The prospects for the U.S. economy have brightened thanks to improvements in the labor and housing markets and policy actions in Europe that appear to have reduced the threat of a near-term financial crisis. That’s the gist of an upbeat economic forecast released Monday by TD Economics, an affiliate of TD Bank.
The group forecasts economic growth to average 2.2% in 2012 and 2.4% in 2013. Rising gas prices and a slowing global economy are expected to restrain growth in the first half of this year. However, in the second half of the year, economic growth is expected to pick up to above 2.5%, according to the quarterly forecast.
“There’s new confidence in the recovery that we haven’t seen in a while,” TD Chief Economist Craig Alexander says in a statement.
Alexander believes that the U.S. economy is better positioned to handle the pain of rising energy costs. That’s because the job and housing markets are slowly getting back on track. The group notes that over half a million jobs having been created so far this year, with more jobs created in January than at any time since 2006. The housing market, in turn, is seeing increased demand as evidenced by rising home sales and tighter inventory.
Despite the rosy outlook, risks remain, mostly on the policy front, according to TD Economics. In Europe, structural balances within the eurozone haven’t gone away, even with actions taken by European leaders to reduce the possibility of a disorderly default, the report notes.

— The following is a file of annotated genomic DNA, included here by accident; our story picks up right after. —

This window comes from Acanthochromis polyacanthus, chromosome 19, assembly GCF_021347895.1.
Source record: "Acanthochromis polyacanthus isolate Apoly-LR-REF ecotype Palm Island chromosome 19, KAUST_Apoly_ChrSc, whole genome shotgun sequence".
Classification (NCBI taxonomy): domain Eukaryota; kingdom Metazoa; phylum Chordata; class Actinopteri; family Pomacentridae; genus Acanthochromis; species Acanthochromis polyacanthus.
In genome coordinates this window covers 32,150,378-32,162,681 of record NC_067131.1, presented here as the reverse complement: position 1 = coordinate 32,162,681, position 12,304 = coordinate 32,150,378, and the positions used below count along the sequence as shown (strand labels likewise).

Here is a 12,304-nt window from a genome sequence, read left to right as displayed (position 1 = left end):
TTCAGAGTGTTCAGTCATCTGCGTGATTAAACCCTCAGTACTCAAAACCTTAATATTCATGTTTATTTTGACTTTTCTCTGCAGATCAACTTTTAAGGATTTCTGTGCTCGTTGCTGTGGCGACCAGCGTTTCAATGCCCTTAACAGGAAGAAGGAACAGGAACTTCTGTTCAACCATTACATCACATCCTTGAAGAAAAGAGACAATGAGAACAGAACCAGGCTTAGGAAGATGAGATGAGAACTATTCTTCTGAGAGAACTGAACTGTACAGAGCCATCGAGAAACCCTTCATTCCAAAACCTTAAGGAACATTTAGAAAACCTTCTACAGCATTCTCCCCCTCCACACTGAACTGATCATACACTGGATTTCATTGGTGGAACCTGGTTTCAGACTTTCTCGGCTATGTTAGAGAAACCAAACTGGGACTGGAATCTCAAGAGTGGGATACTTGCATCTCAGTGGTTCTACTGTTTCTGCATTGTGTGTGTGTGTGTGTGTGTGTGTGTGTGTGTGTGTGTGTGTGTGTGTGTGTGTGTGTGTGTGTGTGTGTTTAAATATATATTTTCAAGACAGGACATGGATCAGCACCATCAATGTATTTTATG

“There are still a host of issues that policymakers must resolve before they can put this crisis behind them,” Alexander says in a statement.
In the U.S., longer-term uncertainty surrounding efforts to reduce the budget deficit and the expiration of Bush-era tax cuts, temporary payroll tax cuts and extended unemployment insurance in 2013 can cloud prospects for economic growth next year.
However, Alexander believes this will not occur. He is betting that Congress will reach a compromise so that the “fiscal drag” from reduced federal spending and expiration of tax cuts will be minimized.
Alexander believes that Congress will enact compromise legislation that will reduce the automatic spending cuts that go into effect in 2013. He also anticipates a partial expiration of the Bush tax cuts on $250,000-plus earners.
“The sheer size of the potential fiscal drag makes it unlikely that it will be fully implemented in an economy that is still finding its sea legs,” TD Economics writes in the report.